Art has become on the surface, democratized yet still it is owned, controlled and essentially a currency. As Damien Hirst said of his Turner Prize,
“It’s amazing what you can do with an E in A-Level art, a twisted imagination, and a chainsaw”.
In recent times artists have begun to dug deeper investigating the production of meaning rather than the communication of meaning. In today’s age of so-called fake news, this deconstructive approach seems ever more urgent. It is becoming more important to understand widely how meaning is produced in a fast changing world.
Must art continuously change to suit ever brighter shining new concepts of space, time, being and meaning? Can we allow the ideas of conceptual art, of placing in context and reflecting on the transformative aspects of art and investigating the communication of meaning to disappear back into the water like yet more weighty stones? Should we allow pop to eat itself? Is this a bit too scary or even dangerous for us to contemplate?
It is with some slight trepidation then, that Swansea News Network reintroduces Jeremy Gluck. Known already to our regular readers from his recent, ‘The Carbon Manual’ gig and the ‘Human Beings’ art exhibition at Cinema & Co here in Swansea. He is a curious, vivid yet often opaque and enigmatic artist. Highly present, yet also not entirely present at the same time, he will be “disappearing” regularly on this website with fresh ongoing artwork and commentary. So tune in…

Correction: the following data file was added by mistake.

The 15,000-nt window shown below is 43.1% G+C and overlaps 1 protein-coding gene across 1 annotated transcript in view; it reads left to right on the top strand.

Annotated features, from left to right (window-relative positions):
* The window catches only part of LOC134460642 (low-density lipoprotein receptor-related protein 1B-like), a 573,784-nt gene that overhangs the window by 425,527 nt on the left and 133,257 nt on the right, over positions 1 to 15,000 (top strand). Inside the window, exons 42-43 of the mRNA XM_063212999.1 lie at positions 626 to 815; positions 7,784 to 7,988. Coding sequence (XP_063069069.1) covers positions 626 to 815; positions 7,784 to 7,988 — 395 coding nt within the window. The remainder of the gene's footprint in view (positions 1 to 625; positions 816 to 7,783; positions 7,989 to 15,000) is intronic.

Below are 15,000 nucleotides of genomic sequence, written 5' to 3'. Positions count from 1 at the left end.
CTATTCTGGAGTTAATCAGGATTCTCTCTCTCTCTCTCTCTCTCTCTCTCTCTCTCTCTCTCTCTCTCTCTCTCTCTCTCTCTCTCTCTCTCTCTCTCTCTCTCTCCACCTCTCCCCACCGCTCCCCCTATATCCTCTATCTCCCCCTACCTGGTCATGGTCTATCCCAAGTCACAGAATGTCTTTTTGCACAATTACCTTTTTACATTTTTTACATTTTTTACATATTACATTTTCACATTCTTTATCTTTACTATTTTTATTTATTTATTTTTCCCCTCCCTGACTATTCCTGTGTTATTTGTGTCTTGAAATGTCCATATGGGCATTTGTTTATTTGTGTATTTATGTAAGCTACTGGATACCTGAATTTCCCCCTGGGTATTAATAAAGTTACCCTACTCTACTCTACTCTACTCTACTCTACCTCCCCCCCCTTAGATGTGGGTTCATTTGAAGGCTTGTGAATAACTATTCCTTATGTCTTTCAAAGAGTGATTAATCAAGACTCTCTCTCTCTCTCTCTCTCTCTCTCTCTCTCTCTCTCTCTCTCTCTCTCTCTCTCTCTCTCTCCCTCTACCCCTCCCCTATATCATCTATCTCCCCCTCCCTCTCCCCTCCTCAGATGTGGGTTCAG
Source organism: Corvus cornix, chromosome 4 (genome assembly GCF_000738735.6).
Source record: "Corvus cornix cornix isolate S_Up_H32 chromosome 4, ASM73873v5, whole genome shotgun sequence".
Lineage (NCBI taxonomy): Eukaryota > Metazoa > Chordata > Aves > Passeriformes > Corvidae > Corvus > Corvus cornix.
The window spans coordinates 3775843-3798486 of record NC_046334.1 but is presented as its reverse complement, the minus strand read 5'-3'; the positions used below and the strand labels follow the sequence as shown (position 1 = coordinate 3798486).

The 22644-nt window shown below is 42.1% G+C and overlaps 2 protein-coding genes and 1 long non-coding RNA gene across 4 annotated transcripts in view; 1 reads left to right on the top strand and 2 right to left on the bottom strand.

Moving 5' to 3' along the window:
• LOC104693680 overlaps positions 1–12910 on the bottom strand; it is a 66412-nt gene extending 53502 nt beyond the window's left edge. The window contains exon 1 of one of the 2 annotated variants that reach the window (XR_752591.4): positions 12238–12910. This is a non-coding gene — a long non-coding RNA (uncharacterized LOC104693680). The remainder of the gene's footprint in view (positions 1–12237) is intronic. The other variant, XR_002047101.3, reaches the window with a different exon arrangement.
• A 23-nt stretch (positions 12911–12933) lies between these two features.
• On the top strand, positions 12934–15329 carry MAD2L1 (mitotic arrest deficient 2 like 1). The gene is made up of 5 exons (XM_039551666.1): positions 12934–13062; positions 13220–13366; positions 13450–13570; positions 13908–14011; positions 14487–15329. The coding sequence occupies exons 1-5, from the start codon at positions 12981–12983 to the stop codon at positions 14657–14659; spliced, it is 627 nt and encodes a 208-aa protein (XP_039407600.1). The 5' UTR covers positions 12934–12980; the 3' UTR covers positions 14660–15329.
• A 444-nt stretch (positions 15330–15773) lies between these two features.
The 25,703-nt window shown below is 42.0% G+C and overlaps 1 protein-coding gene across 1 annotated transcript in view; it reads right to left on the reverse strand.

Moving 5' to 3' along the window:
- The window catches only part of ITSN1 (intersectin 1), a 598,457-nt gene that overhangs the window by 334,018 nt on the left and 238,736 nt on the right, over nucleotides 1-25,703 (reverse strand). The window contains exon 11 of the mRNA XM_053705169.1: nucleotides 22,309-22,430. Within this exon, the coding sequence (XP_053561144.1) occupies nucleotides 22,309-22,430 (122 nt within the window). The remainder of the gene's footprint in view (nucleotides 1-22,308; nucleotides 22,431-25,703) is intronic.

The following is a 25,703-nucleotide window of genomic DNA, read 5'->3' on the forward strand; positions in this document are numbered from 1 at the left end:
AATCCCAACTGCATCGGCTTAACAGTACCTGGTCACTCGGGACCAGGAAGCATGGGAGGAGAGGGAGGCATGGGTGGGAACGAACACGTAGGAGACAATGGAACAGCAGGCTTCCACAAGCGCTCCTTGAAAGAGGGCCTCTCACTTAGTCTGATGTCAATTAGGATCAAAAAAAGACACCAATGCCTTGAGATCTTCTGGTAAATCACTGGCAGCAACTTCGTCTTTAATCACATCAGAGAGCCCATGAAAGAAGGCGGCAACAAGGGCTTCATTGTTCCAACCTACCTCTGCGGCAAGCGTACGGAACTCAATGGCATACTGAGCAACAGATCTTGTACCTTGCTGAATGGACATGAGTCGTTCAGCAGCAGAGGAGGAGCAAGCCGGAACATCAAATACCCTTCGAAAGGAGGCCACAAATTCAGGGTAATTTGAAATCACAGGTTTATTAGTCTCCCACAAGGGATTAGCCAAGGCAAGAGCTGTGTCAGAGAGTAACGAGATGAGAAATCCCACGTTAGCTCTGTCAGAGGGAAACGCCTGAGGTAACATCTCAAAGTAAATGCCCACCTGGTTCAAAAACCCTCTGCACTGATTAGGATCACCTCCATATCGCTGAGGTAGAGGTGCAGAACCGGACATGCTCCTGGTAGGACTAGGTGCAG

Here he introduces himself and his work.
Art has said everything it can. It needs a route out of itself. To me, everybody is an artist anyway. Being alive, existing, is art. So I guess there’s nothing left to say…and I’m saying it.”
I’ve always been into miminalism, but now I’m aiming for absolute deconstruction. To the point of deconstructing myself and voiding myself as much as possible in the work. The first meme I created, ‘The Human Beings’, is a reflection of alienated, ‘outsider’ status, a perception of our species as blockish and backward. The latest, ‘Arnt’, is totally abstract.”
I dwell on concepts of invisibility and non-existence but the memes are still very personal work about collisions between the personal and the distant, and non-personal. Identity, memory, self-concept, politics, pop psychology: everything has to be challenged and dismantled.”
Part of my inspiration for the memes is the work of Gustav Metzger. I only discovered him recently. He is the pioneer of auto-destruction. He made radical art, planned to disappear. The memes are intentionally disposable. ‘Less is more’ is a fail: ‘Less is less’ or it isn’t working.”
I call it ‘nonceptual art’, art beyond concepts, but of course it’s conceptual. That produces an irony I can use. Generic clipart and lateral slogans work really well together: it creates a weird kind of mediocrity pushed inside out. I make more memes every day, quickly. There’s no point to them apart from the point you make for them. Subtraction and abstraction have led to the latest memes – like ‘Arnt’ – that use ‘unlanguage’: words I make up or distort to break down meaning. Disintegration requires no explanation.”